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122 Mar 21, 2013 at 11:17

I was stuck at a boring show yesterday and snuck away for a beer. In the pub I started thinking about memory and conversations.

I have a FIFO memory structure. A conversation with me follows a linear progression

{Thought 1} {start talk 1}{thought 2}{end talk 1}{start thought 2}

“I think it would be a good idea to use binary instead of xml, it saves disk space and is quicker to parse”

My wife however has a FILO memory structure.

{Thought 1}{start talk 1}{thought 2}{start talk 2}{end talk 2}{end talk 1}

“I think it would be good, as it saves disk space and is quicker to parse, to use binary instead of xml”

I’m just wondering if this would be a way of creating variations in games that use conversation, like RPG’s

The same text data could produce different results depending on the speaker.

Then you could add speech artifacts. Stutters, procrastination, teurets, etc.

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148 Mar 21, 2013 at 12:27

I think it would be complicated to break a conversation down into pieces and selectively order their appearance. The more variations you add, the more you have to test and double-check the combinations for the targeted language. In your example, your wife would be a difficult person to follow if she spoke like that :D

Personally I think advancements in AI, particularly chat bot technologies will eventually find their way into games as they have the greatest chance of improving character dynamics. A system needs to have NPCs react to the environment in infinite ways rather than a finite state based on some variables. If a neighbouring town goes to war with another, then only through realistic means can the other town begin to react to it. Visible invasion, messengers, loud sounds nearby, official announcements, etc. The choice of text can be based on the defined personality of the NPC. In the future, we can expect good speech synthesis to even provide the audio component of the conversation, which will add in such characteristics as stuttering, paranoia, anger, etc.

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122 Mar 22, 2013 at 09:27

Breaking down data would be very easy actually, it would just require adding a flag flags into the text stream, much like you would do with an eliza system.

However you are correct, my wife can be pain to listen to :rolleyes:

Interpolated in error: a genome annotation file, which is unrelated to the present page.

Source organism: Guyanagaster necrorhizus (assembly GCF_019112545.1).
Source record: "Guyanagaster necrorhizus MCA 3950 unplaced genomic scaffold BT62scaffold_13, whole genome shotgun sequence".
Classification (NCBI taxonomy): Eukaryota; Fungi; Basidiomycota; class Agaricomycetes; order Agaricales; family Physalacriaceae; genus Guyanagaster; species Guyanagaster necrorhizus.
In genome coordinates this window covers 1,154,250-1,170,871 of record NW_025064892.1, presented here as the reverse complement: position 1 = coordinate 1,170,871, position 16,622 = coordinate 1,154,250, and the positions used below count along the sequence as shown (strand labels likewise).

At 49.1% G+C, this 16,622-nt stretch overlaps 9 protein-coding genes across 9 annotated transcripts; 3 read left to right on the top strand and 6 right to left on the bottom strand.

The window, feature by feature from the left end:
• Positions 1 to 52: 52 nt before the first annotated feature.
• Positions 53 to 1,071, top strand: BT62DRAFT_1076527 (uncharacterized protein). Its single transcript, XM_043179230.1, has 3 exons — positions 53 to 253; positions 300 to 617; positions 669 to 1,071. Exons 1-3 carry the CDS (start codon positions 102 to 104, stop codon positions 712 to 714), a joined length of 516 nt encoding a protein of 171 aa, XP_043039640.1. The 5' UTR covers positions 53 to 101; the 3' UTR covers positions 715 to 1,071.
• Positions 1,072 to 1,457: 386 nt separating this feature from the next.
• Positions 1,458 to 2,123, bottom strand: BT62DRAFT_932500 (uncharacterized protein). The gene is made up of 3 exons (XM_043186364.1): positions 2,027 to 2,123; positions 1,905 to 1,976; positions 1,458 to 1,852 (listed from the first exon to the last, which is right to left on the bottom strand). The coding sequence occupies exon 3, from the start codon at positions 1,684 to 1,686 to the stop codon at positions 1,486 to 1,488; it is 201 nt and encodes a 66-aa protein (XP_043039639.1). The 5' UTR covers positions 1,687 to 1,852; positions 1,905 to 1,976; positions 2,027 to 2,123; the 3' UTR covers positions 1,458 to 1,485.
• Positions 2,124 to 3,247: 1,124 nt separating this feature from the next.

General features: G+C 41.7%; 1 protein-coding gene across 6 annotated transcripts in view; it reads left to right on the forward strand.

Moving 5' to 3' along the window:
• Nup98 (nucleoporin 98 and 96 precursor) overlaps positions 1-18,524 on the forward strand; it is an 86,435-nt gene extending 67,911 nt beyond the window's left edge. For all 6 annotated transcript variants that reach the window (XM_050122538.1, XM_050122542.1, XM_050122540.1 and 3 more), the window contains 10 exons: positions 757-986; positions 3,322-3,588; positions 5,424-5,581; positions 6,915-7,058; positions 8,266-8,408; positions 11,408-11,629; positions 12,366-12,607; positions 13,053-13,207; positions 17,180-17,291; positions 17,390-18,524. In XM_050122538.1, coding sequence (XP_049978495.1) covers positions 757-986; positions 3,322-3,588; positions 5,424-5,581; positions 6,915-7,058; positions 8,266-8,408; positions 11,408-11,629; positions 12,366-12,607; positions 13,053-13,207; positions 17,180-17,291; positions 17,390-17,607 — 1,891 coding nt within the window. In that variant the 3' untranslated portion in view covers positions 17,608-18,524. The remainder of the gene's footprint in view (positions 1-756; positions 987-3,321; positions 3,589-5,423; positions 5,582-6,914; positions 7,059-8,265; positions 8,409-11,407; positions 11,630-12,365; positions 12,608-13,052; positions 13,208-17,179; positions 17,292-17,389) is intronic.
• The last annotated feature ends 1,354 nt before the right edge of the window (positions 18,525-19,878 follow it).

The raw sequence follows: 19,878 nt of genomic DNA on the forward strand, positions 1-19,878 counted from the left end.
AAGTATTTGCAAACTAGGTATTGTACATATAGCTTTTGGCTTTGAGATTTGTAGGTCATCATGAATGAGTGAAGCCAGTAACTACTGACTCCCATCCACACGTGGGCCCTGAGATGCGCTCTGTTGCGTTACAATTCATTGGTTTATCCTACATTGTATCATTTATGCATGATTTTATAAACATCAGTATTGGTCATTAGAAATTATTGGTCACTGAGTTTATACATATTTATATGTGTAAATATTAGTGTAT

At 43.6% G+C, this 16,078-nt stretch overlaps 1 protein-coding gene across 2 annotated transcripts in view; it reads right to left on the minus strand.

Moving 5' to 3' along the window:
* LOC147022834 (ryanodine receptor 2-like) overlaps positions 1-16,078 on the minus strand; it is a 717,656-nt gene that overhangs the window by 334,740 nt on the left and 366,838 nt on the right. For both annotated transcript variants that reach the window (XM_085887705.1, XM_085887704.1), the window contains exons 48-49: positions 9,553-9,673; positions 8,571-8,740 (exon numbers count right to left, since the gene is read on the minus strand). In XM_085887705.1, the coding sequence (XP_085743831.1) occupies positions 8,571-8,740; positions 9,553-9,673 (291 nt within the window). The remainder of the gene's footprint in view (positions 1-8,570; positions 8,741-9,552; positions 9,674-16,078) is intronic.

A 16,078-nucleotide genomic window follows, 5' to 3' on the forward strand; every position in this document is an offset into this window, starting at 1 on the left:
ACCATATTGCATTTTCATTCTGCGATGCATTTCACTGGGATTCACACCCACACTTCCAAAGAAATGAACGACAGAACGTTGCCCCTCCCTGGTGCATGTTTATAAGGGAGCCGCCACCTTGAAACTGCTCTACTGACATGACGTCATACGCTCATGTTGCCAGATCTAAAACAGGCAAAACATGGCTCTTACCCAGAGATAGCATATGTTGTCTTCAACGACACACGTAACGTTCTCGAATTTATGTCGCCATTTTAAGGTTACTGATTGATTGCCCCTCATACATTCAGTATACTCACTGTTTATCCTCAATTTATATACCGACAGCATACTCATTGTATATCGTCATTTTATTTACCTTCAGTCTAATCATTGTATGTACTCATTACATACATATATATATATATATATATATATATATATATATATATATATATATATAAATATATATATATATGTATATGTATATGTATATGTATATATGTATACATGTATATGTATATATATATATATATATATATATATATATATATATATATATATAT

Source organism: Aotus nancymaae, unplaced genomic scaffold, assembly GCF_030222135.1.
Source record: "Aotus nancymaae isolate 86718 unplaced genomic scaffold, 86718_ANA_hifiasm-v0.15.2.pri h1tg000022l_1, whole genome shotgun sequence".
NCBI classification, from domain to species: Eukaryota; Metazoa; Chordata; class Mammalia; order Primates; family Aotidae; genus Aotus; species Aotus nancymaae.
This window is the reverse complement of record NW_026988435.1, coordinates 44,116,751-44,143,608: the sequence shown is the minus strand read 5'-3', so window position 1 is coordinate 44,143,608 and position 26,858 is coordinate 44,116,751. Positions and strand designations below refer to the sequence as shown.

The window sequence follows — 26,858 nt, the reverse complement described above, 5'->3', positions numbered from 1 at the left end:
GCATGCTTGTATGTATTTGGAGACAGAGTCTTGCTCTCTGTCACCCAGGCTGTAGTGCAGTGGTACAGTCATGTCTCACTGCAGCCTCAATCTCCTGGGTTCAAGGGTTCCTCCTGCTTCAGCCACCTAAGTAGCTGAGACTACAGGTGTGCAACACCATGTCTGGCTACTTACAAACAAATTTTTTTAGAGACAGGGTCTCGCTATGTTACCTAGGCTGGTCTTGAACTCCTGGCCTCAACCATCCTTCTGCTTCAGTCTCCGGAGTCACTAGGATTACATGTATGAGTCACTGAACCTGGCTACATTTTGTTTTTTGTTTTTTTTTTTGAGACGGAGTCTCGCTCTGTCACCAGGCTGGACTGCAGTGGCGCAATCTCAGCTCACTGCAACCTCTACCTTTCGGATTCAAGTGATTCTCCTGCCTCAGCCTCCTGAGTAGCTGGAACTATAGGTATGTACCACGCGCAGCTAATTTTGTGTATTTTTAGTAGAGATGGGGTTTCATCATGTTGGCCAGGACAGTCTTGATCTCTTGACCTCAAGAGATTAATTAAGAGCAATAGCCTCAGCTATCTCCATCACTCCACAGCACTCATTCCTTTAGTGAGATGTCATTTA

“You remember x, the thing that y told you about, you know y the woman that works at z, well used to work at z she’s now at a, but anyway ….”

I worked on a system of text to speech a few years ago for a company that went bust. It was very advanced and used a mixture of genetic algo’s and complex shaders. The aim was to take a bunch of speech samples and turn them into a sort of DNA that could be used to generate any speech you wanted.

I almost had it working, I fed in test data a friend got for me. He got Janet Jackson to record the data for me. I fed it into the system, left it running for a day or so. Then generated a few test speech segments.

I got Micheal Jackson.

Close but no cigar :(

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126 Mar 22, 2013 at 14:27

“You remember x, the thing that y told you about, you know y the woman that works at z, well used to work at z she’s now at a, but anyway ….”

That’s more about adding too much detail. I had a stepfather that did that and I could never actually remember what the topic was. He did. He would just add all this detail, like the kind of weather on the day, etc.

It’s more or less agreed by most gamers that conversations need to be short and to the point. They would mostly rather be doing something else. Doesn’t mean you don’t need it, however, there is a group that believes that.

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122 Jul 07, 2013 at 10:10

I’ve been thinking about this more, and it can be applied to AI to create new behaviors based on existing code.

For example, making a cup of coffee.

void Actions::MakeCoffee()
{
pushAction(GET_AND_FILL_KETTLE);
pushAction(GET_MUG);
pushAction(GET_COFFEE);
pushEvent(MAKE_COFFEE);
}


In a fifo AI the character would get the kettle, then get the mug, then get the coffee.
In a filo AI the character would get the coffee, then get the mug, then get the kettle.

Cheap way of adding variations to the game